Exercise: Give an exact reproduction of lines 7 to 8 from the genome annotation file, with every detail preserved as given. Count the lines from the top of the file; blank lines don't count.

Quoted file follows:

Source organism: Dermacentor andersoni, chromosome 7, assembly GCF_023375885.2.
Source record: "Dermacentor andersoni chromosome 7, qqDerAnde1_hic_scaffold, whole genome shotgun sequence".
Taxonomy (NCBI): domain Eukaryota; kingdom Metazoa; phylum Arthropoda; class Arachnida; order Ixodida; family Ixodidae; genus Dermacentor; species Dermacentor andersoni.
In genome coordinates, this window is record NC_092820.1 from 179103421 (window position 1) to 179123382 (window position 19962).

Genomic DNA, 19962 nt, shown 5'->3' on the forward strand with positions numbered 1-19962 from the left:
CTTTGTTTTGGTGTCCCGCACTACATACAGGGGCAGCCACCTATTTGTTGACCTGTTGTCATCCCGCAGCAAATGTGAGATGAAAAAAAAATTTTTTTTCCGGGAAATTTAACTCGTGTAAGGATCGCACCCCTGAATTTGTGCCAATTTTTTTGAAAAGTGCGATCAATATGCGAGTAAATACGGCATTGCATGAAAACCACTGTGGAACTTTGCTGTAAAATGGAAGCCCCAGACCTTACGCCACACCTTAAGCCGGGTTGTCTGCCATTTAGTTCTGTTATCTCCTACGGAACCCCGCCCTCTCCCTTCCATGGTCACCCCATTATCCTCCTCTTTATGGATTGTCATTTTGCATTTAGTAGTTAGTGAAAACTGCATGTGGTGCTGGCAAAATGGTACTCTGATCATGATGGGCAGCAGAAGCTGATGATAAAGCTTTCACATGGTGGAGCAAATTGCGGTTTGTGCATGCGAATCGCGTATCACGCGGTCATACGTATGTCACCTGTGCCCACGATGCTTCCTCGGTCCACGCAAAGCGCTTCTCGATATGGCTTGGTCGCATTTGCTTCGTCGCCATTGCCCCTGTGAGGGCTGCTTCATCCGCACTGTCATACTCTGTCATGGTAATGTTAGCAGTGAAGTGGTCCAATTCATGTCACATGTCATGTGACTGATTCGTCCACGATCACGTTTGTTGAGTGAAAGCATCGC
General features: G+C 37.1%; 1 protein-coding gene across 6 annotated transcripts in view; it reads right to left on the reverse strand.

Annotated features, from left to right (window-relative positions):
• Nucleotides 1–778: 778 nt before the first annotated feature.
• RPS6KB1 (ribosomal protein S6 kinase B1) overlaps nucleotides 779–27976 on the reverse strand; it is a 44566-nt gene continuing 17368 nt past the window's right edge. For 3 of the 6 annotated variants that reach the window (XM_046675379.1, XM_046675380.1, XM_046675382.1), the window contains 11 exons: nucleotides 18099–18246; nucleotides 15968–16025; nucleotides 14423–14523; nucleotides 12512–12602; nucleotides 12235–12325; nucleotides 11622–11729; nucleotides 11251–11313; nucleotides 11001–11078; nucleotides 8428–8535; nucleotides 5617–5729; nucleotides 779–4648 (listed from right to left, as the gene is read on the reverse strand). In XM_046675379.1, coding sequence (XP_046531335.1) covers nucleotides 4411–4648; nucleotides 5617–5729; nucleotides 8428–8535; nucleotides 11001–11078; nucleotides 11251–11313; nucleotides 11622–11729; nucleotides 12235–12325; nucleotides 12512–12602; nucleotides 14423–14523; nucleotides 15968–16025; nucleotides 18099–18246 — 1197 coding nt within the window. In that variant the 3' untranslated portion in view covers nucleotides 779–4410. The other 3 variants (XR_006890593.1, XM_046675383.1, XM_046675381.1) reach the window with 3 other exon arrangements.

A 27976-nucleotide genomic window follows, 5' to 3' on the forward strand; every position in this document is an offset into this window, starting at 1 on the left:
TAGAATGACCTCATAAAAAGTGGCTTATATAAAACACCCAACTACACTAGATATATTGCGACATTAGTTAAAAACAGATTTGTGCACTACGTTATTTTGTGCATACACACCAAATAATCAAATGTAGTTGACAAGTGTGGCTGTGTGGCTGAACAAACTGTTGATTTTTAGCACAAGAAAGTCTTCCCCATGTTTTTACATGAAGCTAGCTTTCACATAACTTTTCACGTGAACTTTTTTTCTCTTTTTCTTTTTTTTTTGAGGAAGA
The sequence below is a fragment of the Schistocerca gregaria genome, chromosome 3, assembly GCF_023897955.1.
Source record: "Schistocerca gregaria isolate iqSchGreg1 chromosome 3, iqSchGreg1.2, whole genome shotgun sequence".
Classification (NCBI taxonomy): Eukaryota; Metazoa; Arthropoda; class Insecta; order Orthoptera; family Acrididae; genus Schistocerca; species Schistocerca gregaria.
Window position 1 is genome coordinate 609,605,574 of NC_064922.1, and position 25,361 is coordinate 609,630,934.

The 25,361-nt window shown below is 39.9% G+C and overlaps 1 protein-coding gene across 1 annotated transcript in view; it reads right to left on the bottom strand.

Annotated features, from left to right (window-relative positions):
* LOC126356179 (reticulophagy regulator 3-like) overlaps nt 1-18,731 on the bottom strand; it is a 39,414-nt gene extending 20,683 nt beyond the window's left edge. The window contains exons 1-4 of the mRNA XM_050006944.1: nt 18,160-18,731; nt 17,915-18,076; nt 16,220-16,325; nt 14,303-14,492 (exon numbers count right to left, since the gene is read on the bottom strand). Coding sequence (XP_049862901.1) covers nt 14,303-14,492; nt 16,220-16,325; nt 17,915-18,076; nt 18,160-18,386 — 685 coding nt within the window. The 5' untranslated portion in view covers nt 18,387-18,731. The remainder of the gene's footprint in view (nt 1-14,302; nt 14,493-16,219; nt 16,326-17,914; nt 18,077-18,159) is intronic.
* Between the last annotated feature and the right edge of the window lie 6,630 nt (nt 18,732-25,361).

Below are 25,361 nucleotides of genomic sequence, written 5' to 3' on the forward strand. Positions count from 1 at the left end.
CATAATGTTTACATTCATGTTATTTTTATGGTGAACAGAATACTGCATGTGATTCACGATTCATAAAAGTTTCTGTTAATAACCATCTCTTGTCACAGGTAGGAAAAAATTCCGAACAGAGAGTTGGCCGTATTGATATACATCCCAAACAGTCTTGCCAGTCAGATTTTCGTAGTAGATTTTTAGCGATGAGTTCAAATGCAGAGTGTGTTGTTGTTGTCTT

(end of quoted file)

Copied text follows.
General features: G+C 37.1%; 1 protein-coding gene across 6 annotated transcripts in view; it reads right to left on the reverse strand.

Annotated features, from left to right (window-relative positions):